UBC Reports
October 16, 1997

Experts warn Fraser Basin on edge of ecological ruin

by Sean Kelly
Staff writer

A little more than a century ago the area extending from Vancouver to the town of Hope was a forest of giant trees with extensive swamps and wetlands along the river courses.

That area is now being swallowed by the growing metropolis of Greater Vancouver, and the newly released $2.4 million Fraser Basin Ecosystem Study warns that present trends are leading us directly away from environmental sustainability.

"The lower Fraser Basin exemplifies all the social, environmental and economic problems of modern industrial nations," says Prof. Michael Healey, principal investigator and an ecologist with the Institute for Resources and Environment.

"Rapid population growth, changing ethnic makeup, conflict between rural and urban lifestyles, and clashes with aboriginal peoples struggling to maintain traditional ways are problems which are not going away and it is high time that we faced up to them."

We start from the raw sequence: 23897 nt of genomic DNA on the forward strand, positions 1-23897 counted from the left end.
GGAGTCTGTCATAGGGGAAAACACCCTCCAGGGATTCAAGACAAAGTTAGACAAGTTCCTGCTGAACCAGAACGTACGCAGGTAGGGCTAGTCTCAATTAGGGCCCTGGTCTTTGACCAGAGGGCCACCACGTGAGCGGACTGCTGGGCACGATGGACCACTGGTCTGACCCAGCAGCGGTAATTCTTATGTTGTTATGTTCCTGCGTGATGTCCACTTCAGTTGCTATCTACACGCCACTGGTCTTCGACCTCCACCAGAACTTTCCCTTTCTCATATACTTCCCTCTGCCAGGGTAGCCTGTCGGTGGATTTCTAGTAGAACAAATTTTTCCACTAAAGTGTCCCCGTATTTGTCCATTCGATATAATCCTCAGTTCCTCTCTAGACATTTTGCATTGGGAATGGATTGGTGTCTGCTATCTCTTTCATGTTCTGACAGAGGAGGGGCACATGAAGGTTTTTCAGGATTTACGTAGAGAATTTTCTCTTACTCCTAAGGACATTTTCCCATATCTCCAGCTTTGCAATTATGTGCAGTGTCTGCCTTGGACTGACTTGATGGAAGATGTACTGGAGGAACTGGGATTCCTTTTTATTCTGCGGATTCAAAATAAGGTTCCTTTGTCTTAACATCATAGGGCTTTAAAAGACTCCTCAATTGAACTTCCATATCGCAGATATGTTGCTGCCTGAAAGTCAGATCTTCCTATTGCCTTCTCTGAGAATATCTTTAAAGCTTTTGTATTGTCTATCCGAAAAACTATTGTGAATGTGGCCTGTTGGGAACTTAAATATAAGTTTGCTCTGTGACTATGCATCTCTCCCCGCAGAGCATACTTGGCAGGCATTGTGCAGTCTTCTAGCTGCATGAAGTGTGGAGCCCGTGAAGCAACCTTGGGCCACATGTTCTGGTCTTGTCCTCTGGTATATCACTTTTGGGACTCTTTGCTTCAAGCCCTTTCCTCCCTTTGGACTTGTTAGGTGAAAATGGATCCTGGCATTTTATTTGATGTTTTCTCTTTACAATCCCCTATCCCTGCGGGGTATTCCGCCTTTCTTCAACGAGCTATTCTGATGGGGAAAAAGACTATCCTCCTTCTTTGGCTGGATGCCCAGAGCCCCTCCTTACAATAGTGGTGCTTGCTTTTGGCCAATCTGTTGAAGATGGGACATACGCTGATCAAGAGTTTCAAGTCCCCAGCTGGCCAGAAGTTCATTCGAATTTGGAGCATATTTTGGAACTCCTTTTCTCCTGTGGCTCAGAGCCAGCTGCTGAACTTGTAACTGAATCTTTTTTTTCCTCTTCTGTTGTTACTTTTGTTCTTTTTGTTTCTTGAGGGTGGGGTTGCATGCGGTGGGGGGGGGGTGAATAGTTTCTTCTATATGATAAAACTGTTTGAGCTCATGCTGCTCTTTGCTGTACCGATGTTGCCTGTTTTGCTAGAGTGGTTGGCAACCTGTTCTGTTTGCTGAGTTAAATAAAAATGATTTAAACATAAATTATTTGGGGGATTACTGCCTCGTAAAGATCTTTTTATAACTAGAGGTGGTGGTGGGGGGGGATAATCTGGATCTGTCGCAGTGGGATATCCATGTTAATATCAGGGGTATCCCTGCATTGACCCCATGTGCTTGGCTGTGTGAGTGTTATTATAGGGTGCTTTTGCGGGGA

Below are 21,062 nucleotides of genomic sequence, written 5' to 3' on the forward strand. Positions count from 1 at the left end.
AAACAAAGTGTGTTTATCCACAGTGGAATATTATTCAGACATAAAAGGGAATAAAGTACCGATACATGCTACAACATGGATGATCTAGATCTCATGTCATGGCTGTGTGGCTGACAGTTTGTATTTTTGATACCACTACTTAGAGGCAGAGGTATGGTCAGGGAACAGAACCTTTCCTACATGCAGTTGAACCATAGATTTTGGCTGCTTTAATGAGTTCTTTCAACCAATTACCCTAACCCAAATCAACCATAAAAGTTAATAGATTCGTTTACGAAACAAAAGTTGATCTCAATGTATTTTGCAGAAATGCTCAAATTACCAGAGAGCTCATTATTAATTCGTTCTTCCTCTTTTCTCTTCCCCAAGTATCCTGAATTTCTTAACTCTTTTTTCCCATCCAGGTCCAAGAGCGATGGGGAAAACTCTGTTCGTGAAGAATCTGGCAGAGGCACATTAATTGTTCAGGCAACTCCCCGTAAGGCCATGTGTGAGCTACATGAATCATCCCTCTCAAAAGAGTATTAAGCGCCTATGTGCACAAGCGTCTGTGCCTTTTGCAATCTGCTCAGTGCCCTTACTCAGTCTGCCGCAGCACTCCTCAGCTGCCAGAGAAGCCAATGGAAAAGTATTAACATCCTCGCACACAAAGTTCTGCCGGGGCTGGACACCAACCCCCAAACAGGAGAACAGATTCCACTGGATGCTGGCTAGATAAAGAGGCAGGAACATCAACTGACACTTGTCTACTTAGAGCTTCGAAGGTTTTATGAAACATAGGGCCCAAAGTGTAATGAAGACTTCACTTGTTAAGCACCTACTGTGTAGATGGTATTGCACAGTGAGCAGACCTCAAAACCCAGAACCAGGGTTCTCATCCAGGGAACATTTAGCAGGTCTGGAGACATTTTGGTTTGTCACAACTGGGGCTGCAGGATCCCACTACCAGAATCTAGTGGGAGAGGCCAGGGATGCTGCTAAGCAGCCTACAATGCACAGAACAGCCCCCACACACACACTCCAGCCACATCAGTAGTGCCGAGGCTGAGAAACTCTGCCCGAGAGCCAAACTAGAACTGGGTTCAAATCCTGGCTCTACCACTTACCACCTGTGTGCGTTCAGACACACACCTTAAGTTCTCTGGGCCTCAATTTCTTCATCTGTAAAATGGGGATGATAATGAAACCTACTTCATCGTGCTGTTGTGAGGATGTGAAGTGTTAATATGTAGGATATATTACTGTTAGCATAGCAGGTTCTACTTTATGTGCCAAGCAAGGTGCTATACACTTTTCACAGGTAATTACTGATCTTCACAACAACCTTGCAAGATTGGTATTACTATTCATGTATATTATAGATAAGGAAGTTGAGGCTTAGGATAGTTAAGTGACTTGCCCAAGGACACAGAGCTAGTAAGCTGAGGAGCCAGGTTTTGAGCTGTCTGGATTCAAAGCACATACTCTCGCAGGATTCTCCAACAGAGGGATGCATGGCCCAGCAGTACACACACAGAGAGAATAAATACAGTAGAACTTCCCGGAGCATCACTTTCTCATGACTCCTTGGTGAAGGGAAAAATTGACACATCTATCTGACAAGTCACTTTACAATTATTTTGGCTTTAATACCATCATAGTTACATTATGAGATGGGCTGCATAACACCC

The researchers call for changes to the way we manage population, land and resources, consumption and waste management.

Indicators of serious environmental decline cited in the report include high nitrogen pollution in groundwaters and the presence of visible abnormalities on more than 90 per cent of the fish samples taken from the Fraser River.

As many as 50 streams in the greater Vancouver area that once supported runs of Pacific salmon have been turned into storm sewers, and many of the remaining streams are being degraded because of pollution from automobiles, agriculture and other sources.

The study also indicates a high level of concern among British Columbians about environmental problems, but suggests concern doesn't always translate into action.

Only 14 per cent of people surveyed said they use public transit, even though that is the activity with the greatest benefit to the environment.

"The infrastructure isn't responsive to alternate kinds of behavior," explains Healey.

He suggests that the infrastructure would be improved if governments paid up front to improve rapid transit instead of waiting until ridership increases.

The four-year study involved 23 experts from 20 disciplines at the university, including planning, geography, sociology, fisheries, economics, commerce, biological sciences, social sciences and medicine. More than 40 graduate students took part.

The team makes 44 recommendations intended to help governments and individuals move towards sustainability, including:

Funding for the study was provided by the federal government's Green Plan.

Details of the report are available on the Institute's Web site at www.ire.ubc.ca/ecoresearch. Copies of the complete report are available from the Institute of Resources and Environment by calling 604-822-4705.